According to MSNBC, only 23% of plastic water bottles that are consumed each year are recycled. While that may seem, at least, like an encouraging number, that means that as many as 38 billion plastic water bottles go to landfills every year. That’s why companies such as Fulton Innovation, a Michigan-based technology company, are spending resources on developing convenient, high-functioning water purifiers. In 2002, when Fulton decided to redesign its water purification system known as eSpring, it recognized that RFID could play a key role.
Fulton’s purification system utilizes a combination of ultraviolet light and a carbon filter to remove and/or destroy contaminants from tap water. For the redesign, the company wanted to introduce a wireless powering system that would enable the ultraviolet lamp within the purification system to be protected from water, thus increasing the product’s lifespan. In order to track the lamp’s usage and communicate to users when it should be changed, the company utilized RFID. The technology will also track the carbon filter element.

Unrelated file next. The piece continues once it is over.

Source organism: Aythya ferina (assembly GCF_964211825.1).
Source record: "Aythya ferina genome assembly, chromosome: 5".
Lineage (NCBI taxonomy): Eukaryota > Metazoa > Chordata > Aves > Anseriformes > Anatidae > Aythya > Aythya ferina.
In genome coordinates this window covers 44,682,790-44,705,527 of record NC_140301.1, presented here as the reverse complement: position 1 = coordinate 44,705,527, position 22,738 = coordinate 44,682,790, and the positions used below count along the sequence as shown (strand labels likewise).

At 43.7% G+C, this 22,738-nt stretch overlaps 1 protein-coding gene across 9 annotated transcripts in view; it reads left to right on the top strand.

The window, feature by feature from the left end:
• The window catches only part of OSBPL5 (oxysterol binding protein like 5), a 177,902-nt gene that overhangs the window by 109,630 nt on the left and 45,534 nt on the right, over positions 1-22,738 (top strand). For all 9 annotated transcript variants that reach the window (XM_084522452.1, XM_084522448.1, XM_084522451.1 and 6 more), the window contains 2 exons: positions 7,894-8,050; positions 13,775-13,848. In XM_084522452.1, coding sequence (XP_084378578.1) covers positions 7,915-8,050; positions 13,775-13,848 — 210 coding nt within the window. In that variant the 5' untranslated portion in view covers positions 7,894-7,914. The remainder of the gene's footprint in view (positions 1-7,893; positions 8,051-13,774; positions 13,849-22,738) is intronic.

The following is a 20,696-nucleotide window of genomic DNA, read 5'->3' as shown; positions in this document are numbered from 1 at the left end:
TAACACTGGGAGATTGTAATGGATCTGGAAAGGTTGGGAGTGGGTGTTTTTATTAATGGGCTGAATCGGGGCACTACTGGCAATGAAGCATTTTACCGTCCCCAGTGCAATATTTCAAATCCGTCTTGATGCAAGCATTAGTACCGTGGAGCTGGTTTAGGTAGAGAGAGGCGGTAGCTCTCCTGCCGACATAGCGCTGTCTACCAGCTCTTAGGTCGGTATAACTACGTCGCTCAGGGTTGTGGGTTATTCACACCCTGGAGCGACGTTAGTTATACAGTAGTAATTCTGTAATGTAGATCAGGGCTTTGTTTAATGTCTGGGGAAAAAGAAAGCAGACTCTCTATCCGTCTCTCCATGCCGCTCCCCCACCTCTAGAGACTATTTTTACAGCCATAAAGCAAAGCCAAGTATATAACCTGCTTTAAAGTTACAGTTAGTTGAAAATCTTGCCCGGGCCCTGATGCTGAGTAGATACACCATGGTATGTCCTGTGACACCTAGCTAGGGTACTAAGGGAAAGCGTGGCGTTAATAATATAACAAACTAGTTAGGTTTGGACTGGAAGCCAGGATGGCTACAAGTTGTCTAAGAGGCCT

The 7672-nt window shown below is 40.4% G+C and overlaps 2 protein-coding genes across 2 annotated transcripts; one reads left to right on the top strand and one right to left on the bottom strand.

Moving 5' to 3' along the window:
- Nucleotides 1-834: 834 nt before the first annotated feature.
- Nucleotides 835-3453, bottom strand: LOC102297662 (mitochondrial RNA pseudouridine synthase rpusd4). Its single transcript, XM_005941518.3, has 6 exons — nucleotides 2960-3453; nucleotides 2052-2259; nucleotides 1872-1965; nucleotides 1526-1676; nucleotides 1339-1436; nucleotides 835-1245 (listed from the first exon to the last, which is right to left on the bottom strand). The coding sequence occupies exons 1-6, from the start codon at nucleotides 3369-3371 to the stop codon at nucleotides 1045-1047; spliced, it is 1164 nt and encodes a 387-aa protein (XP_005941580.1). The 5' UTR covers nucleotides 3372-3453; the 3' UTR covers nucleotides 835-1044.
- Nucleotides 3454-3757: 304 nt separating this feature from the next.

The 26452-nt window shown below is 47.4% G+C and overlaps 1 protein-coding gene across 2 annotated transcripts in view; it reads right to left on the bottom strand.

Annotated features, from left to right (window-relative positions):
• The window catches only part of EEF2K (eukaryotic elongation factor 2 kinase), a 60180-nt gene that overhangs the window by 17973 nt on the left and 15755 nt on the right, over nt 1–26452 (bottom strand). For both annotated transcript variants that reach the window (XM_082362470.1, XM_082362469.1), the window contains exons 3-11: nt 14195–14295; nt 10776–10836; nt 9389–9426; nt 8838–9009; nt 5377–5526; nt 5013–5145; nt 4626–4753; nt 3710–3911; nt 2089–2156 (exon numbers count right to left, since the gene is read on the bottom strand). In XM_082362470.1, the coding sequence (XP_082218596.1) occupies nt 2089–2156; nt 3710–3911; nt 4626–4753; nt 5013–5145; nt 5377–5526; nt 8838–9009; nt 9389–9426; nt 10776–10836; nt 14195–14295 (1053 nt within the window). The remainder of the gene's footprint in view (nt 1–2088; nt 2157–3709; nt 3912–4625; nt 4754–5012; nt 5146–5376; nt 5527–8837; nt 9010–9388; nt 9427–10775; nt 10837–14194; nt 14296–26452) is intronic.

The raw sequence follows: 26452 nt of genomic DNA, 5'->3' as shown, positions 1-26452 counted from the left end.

To do so, Fulton embedded each carbon filter unit and UV lamp with a passive 125 kHz tag, while an interrogator built into the purification system’s main control unit reads and encodes the tags with usage data. RFID works best for this data conveyance because the purification system does not allow for direct line of sight.
More than 1.5 million eSpring purification systems have been sold to date, in more than 36 countries. Thanks to RFID, plastic water bottle waste could soon become a thing of the past.